Jay Rayner Quartet, renowned restaurant critic, Masterchef judge and sometime jazz pianist drops in with vocalist Pat Gordon Smith, saxophonist Dave Lewis, bassist Robert Rickenberg and tunes from the Great American ‘food and drink’ songbook by the likes of Johnny Mercer, Harold Arlen, Blossom Dearie and Dave Frishberg, plus culinary anecdotes and growing up with his mother, agony aunt columnist Claire Rayner! Pavilion Café, Thursday (July 23), 9pm-10.30pm – £20.
Ingbert Blüthner, from the family that has been manufacturing Blüthner Pianos in Leipzig since 1853 in conversation with F Philip Holland prior to a recital on the instrument owned by the festival. Pavilion Arts Centre, Friday, 11am-11.30am – free.
Stephen Hough, here it is played by a pianist rated by many as Britain’s finest who puts it through its paces (and himself!) with Schubert: Sonata No 14; Franck: Prelude, Chorale and Fugue; Debussy: Estampes, and Liszt: Transcendental Studies No’s 11 and 10. Pavilion Arts Centre, Friday, 12-noon-1.30pm – £20.
Laura Snowden, highly thought of young guitarist – “exceptional range of colour and economy” (Classical Guitar magazine) – displays both in Dowland: Three Fantasias; Villa-Lobos: Five Preludes; Gerhard: Fantasia; de Falla: Homenage pour le tombeau de Debussy; Roussel: Segovia; Lennox Berkeley: Sonatina; and Johann Kaspar Mertz (Hungarian guitar virtuoso, 1806-56): Fantaisie Hongroise, at St John’s Church, Friday, 3.30pm-4.30pm – £15 reserved, £12.50 unreserved.
Giovanna d’Arco, last performance of Verdi’s Joan of Arc opera in an ultimately successful staging and sung Italian with English side-titles, Opera House, Friday, 7.15pm-9.45pm – £20 –£65. Review under FEATURES
Another Hundred Years of Jazz, following last year’s highly successful century, a further trip down the years in the company of Pete Long: saxophone, clarinet; Georgina Jackson: vocals, trumpet; Enrico Tomasso: trumpet, trombone; Richard Pile: drums (and surprises!); Nick Dawson: piano; and Dave Chamberlain: bass, guitar. Pavilion Café, Friday, 9pm-10.30pm – £20.
Albion and Ales, although a Festival Fringe event, it would be remiss not to have it in this week’s bulletin. The pocket chamber choir will be doing what it always does, singing the music of these islands, doubtless including some new arrangements by Fraser Wilson, in its own winning, inimitable way and is offering a free pint of its specially brewed Albion Ale (or wine/ juice), courtesy of Abbeydale Brewery. St John’s Church, Friday, 9.15pm-10.30pm – £12, £8 concessions.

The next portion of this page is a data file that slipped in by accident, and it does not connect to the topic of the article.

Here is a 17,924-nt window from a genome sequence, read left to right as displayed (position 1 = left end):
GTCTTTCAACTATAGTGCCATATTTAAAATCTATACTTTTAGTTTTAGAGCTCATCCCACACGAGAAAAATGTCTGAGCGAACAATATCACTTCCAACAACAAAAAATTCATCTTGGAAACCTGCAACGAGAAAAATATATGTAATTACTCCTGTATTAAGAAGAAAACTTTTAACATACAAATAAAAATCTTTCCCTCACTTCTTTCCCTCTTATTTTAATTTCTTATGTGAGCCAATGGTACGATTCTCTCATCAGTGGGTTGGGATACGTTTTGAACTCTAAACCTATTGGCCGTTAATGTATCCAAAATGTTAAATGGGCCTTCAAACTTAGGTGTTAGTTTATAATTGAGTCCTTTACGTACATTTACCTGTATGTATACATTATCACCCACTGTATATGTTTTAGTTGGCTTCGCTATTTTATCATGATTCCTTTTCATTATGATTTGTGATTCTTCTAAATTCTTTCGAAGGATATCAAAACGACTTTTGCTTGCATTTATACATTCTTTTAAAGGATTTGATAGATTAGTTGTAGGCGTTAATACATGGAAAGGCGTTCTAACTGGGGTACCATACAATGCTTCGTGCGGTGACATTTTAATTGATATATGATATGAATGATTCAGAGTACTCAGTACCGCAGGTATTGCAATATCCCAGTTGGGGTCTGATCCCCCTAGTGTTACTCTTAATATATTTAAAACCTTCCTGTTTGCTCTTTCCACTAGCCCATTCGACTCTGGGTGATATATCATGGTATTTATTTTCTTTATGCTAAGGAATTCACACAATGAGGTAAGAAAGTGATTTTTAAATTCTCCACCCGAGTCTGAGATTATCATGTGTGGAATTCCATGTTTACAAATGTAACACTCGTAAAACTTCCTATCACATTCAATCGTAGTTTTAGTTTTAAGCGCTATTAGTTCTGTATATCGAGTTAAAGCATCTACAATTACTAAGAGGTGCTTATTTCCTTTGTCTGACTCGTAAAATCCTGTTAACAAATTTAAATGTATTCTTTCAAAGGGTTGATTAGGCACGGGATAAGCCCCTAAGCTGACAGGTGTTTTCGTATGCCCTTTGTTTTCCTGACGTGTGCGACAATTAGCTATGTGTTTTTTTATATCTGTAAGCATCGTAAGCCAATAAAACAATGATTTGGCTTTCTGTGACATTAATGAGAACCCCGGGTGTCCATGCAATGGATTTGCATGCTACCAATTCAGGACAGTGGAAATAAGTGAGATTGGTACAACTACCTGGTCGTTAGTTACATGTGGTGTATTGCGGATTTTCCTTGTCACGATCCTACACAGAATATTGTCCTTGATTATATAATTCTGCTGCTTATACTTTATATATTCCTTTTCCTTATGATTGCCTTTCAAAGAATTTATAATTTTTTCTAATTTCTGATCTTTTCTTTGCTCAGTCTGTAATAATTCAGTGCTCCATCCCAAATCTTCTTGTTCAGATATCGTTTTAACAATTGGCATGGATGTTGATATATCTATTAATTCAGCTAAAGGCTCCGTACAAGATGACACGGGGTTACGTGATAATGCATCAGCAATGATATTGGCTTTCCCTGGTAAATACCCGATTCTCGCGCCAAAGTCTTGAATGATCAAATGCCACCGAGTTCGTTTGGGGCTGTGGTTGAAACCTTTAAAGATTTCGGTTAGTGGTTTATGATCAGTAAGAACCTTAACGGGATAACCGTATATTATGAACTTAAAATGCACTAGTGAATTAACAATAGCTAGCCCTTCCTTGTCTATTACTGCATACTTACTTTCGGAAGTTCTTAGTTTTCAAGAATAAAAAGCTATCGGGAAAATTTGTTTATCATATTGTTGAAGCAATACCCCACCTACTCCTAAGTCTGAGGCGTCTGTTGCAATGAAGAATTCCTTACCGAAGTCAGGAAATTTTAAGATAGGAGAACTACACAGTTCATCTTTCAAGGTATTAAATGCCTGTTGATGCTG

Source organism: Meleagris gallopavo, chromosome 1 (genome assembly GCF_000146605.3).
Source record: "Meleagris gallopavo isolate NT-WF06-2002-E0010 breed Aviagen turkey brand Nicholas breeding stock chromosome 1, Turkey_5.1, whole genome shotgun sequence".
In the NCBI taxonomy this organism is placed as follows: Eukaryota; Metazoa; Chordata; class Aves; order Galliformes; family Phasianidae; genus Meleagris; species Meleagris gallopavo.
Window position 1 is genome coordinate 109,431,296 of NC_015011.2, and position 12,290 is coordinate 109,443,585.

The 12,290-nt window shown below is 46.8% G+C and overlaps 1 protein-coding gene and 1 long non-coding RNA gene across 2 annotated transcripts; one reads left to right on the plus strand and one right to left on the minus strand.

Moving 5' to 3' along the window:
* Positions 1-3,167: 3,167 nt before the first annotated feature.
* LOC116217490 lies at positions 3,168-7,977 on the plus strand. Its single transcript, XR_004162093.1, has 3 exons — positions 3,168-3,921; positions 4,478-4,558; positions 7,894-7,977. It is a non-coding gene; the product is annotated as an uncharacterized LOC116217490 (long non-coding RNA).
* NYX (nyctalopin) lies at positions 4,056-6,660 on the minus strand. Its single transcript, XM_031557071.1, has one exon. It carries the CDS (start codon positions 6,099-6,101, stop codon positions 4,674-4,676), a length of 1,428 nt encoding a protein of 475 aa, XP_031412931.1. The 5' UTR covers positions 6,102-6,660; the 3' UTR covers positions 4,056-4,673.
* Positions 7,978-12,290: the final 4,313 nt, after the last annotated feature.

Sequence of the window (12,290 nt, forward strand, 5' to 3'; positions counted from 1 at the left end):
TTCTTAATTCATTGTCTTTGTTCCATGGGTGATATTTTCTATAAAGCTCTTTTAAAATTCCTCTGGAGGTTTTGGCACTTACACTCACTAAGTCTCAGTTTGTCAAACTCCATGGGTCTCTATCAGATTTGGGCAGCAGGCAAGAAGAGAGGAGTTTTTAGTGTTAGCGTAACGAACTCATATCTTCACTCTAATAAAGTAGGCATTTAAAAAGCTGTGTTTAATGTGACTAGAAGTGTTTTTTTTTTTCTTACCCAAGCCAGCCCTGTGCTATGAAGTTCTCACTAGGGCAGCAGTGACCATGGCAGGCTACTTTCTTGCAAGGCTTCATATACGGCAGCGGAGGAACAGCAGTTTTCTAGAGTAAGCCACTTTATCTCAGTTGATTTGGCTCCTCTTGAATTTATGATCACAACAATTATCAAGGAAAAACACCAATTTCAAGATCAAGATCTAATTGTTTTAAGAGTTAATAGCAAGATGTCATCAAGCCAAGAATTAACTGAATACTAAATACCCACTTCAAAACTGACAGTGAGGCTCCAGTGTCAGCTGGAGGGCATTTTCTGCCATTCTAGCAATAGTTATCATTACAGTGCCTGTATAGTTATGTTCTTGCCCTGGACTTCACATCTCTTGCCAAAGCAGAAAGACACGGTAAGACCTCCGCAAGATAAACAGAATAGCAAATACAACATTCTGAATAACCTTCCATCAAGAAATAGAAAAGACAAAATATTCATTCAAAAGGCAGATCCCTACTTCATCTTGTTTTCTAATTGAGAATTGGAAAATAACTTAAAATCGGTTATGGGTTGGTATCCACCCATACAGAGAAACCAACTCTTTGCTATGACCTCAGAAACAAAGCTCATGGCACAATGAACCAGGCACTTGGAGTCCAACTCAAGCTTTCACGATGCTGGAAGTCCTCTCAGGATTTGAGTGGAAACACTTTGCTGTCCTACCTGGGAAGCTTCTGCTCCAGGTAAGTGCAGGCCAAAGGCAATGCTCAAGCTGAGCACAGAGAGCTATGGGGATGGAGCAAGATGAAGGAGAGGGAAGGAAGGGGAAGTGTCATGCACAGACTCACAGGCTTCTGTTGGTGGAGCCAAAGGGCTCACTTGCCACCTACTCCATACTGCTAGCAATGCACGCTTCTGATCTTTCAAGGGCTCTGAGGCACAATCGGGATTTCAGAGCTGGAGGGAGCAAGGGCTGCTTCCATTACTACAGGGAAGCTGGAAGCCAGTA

Psappha, much acclaimed Manchester-based contemporary music ensemble return with John Adams: John’s Book of Alleged Dances, four of the ten, Hammer & Chisel, Pavane: She’s So Fine, Toot Nipple, Judah to Ocean – all fairly brief! sandwiching them between Brahms: String Sextet No 1 Op 18; and Schoenberg: the fabulously rich sonorities of Verklärte Nacht in its original sting sextet version, at St John’s Church, Saturday, 12-noon-1.30pm – £20 reserved, £17.50 unreserved.
Inner City Brass, a quintet: two trumpets, horn, trombone, tuba, making a name for itself present a programme of what looks to be largely original works, Bruce Broughton (1945-): When a Body Meets a Body; Gabrieli: Canzoni 1 and 5; Bach: Chromatic Fugue (arr); Brahms: Chorale Prelude No 10 (arr); Gareth Wood (1950-): Quintet for brass; Jan Koestler (1911-2006): Kleiner Zirkusmarsch; Enrique Crespo (1941-): Suite Americano No 1; Anthony DiLorenzo (1967-): Fire Dance, at St John’s Church, Saturday, 3.15pm-4.15pm – £15 reserved, £12.50 unreserved.
From Berlin to Bacharach, the Berlin is Irving not the city and, with many-a classic in the mix, the personnel is largely the same as 24 hours earlier. Pavilion Café, Saturday, 9pm-10.30pm – £20.
... and that is effectively it for another year with only two literary events and a Festival Mass (Victoria’s Missa Quarti Toni) at St John’s on Sunday.
Oklahoma! Belinda Lang and Gary Wilmot star in a production of the famous Rodgers & Hammerstein musical, a much fêted stage show (1943) long before the celebrated film (1955). Lyceum Theatre, daily (except Sunday), 21st July to 1st August, 7.45pm – Monday –Thursday, £24 –£32; Friday-Saturday, £26 –£34; plus matinees: Wednesday (July 22), Thursdays, 2pm – £19 –£27; Saturdays, 3pm – £24 –£32.
Lunchtime Singing, monthly, 45-minute workshops on the City Hall stage (though not always) led by Val Regan and Andrea Small, Thursday, September 3, 1pm – £6. Also, October 1; November 5; December 3.
Compose Yourself! weekly composition classes starting Thursday the 17th of September run by Sheffield composer Jenny Jackson aimed at musicians with an urge to compose but don't know where to start, or composers needing a new perspective and an opportunity to try new methods of working or scoring. If interested and would like to know more, follow the link to Jenny’s website: http://www.jennyjacksoncomposer.com/compose-yourself, or contact her to discuss any queries, or can't make Thursdays. Shirley House, adjacent St Andrew’s Psalter Lane Church, 1pm to 3pm – £15 per session. NB: Places need to be pre-booked in six-week blocks.
For details of Choral Evensong at Sheffield Cathedral and St John’s Church, Ranmoor, and music at daytime services, please see the respective websites of both in the ‘Who’s Doing It’ section of Classical Sheffield.